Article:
Ms. Dawn Again

She entered the lobby around 5:00,
the first flirty filaments of her
wafting above the trees, and I,
like a downwind dog,
inhaled them with my eyes.
They twitched like Mollie’s nose
would when she’d sense something
coming before it even arrived.
She crawled from her bed into mine,
stealing the covers and pushing me
out of the ever capricious arms
of rapturous repose.
Oh, how she does conspire to tire
me even before she sprawls
her sparkling robe upon the lawn
and signs the guestbook under the alias
June Twenty-six Two-thousand Seventeen.
But she’s really Dawn Again.

The Uninvited Guest

This morning Sun rapped
not too gently on the doors
of my eyes. I knew who was there
immediately, but nonetheless
cracked the lids open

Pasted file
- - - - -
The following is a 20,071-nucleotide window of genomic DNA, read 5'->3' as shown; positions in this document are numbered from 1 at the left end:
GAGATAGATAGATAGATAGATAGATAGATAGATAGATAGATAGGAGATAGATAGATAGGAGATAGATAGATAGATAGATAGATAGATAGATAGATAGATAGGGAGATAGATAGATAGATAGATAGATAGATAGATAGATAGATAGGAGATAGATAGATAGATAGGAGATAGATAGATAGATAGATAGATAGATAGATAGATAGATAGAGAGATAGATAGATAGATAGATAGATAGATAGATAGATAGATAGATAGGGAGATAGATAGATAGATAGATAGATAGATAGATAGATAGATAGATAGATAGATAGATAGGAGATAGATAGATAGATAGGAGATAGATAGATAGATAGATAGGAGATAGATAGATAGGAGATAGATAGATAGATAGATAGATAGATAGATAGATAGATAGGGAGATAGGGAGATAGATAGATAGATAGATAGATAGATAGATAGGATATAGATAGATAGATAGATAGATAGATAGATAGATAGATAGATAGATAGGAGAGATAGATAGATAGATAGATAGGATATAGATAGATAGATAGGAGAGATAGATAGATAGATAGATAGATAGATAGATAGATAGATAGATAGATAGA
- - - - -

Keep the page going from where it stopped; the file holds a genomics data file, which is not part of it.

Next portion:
to his blaring reveille.
Sun barged in like an uninvited wind
and made himself home while I
still entertained Sleep and
her low humming songs.
In an awkward scene, she begged
my leave, for her quiet ways and
uninvited Sun’s beaming personality
almost never share a room—
let alone a bed.
I bade her a sad farewell,
as Sun tousled my hair,
pulled back the covers and
called in his friend, Morning.
Last I looked, they were still
bouncing upon my bed.
I phoned Evening, inviting her
back for another visit.
She’s yet to return my call.

It’s Complicated

I wondered if you’d ever ask if,
in these cryptic columns of words,
I’ve drawn portraits of you.
No, I’d say, adding some gibberish
about craft and imagination,
sounding as pretentious as me
in a Bond St. suit and silk cravat.
But I pulled out some of these
heart-stained Rorschach blots,
turning each 360 degrees,
like scanning the whole horizon,
squinting to muddy the bloody,
searching for an expression of you.
Failing, I tossed each to scatter
in an array of wounds, of joys,
of so many of my life’s
moments I’d all but forgotten.
In a momentary glance across
the topography of them upon my desk,